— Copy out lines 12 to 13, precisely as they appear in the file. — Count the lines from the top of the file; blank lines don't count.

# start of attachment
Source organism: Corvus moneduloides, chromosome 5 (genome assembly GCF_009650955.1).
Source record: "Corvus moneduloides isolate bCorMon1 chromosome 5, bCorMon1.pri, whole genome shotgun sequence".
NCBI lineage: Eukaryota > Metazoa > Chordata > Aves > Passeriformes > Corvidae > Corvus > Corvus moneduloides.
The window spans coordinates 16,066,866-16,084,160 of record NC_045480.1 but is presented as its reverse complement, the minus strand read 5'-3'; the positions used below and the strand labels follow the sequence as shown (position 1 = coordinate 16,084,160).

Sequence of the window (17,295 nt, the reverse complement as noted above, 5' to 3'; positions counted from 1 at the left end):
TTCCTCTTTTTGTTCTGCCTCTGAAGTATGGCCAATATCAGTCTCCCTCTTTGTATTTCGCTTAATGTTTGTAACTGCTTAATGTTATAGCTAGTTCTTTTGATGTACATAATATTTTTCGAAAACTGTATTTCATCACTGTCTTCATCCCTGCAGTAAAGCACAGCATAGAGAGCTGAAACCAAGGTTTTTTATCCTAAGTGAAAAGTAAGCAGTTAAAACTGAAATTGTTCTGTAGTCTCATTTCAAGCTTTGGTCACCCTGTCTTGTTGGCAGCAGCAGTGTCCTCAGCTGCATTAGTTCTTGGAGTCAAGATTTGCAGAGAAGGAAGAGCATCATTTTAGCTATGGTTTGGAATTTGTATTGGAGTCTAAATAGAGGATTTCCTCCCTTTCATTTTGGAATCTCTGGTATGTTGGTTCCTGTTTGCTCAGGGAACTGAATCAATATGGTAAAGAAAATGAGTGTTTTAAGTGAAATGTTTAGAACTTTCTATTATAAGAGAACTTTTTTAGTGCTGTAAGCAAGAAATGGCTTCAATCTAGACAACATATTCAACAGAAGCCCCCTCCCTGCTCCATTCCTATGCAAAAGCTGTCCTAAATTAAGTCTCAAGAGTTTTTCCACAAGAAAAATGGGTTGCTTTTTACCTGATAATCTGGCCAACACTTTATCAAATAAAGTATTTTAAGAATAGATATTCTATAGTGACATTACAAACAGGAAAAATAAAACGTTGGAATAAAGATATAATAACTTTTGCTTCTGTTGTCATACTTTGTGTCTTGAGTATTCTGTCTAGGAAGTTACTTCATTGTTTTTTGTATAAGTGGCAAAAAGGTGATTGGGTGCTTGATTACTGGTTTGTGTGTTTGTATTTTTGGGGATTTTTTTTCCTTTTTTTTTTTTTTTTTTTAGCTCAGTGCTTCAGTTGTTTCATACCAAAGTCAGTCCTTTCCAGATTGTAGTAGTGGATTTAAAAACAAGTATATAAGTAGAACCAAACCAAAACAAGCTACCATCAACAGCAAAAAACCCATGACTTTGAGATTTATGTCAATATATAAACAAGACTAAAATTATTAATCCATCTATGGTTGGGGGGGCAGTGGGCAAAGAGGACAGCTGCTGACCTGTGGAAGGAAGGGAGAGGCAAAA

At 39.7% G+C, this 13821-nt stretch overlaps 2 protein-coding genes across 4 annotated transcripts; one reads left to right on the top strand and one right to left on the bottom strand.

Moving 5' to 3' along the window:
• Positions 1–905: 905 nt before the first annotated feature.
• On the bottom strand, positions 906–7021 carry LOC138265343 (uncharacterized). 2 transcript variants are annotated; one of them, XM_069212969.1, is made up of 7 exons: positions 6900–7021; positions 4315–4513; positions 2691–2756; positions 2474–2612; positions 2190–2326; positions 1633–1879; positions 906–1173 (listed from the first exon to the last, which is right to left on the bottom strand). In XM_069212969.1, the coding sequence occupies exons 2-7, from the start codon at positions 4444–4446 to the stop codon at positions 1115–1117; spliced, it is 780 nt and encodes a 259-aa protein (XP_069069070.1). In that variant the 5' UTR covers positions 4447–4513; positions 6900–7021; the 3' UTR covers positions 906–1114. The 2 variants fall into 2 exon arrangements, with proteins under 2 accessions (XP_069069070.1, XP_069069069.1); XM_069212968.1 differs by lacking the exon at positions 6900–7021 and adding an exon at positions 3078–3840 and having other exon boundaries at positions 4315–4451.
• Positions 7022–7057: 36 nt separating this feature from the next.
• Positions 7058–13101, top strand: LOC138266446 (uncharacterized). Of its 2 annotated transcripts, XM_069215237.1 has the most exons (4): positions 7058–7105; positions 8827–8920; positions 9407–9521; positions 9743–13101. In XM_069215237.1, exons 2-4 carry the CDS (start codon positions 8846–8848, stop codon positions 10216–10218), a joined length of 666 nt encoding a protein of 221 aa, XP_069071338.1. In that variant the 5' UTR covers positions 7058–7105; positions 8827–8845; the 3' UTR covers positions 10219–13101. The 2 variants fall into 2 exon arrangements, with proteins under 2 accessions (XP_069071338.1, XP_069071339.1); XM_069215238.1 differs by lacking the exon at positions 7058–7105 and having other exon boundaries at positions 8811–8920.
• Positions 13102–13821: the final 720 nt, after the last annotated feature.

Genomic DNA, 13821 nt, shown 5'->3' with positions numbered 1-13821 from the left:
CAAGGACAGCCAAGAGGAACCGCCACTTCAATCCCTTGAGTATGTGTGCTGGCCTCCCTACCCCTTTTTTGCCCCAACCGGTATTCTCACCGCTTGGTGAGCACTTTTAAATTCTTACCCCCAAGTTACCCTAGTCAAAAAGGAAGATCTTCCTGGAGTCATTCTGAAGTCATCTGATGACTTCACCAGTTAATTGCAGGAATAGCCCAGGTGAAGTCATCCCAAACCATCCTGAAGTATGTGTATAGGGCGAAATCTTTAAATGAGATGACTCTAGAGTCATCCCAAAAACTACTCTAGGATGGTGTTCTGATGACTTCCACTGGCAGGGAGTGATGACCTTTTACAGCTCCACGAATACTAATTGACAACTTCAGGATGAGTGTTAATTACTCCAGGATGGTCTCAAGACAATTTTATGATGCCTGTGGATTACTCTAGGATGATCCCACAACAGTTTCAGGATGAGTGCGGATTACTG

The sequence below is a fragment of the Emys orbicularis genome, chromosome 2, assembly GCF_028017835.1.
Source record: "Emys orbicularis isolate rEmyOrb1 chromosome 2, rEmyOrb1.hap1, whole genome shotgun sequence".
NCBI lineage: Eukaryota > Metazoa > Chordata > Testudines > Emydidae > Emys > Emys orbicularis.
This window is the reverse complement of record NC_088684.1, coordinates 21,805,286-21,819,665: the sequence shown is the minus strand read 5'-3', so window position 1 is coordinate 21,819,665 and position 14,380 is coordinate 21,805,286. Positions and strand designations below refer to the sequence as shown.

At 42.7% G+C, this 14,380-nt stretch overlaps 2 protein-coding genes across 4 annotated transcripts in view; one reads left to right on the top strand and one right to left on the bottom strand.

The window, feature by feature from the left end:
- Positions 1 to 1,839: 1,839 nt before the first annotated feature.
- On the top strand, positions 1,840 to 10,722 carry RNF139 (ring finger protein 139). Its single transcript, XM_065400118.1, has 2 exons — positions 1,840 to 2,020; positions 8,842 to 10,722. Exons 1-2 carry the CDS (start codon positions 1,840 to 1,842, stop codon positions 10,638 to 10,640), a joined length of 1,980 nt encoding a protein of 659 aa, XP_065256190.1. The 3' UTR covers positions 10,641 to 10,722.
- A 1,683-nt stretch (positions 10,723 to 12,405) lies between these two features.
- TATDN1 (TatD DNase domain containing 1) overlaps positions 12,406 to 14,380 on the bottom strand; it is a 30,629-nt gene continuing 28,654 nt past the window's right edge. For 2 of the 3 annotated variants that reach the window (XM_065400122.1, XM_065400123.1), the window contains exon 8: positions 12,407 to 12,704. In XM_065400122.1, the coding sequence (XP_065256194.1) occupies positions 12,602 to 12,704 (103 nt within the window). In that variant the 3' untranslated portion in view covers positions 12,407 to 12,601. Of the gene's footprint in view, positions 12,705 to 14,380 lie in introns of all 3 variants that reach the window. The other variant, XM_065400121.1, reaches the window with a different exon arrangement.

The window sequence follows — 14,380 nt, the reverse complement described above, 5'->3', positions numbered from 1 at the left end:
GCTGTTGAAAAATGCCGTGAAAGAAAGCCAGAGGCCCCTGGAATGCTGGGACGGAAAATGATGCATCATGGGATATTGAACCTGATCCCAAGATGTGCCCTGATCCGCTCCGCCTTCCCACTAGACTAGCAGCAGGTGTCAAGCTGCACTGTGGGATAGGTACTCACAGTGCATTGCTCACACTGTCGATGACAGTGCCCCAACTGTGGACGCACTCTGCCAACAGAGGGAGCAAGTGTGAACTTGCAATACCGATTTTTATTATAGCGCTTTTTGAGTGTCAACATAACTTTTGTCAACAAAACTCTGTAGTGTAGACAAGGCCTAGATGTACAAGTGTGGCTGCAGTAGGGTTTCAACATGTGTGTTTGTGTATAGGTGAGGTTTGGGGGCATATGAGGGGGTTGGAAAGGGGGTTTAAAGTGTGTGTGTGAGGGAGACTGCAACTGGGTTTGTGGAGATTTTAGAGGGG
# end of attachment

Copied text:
• Positions 7058–13101, top strand: LOC138266446 (uncharacterized). Of its 2 annotated transcripts, XM_069215237.1 has the most exons (4): positions 7058–7105; positions 8827–8920; positions 9407–9521; positions 9743–13101. In XM_069215237.1, exons 2-4 carry the CDS (start codon positions 8846–8848, stop codon positions 10216–10218), a joined length of 666 nt encoding a protein of 221 aa, XP_069071338.1. In that variant the 5' UTR covers positions 7058–7105; positions 8827–8845; the 3' UTR covers positions 10219–13101. The 2 variants fall into 2 exon arrangements, with proteins under 2 accessions (XP_069071338.1, XP_069071339.1); XM_069215238.1 differs by lacking the exon at positions 7058–7105 and having other exon boundaries at positions 8811–8920.
• Positions 13102–13821: the final 720 nt, after the last annotated feature.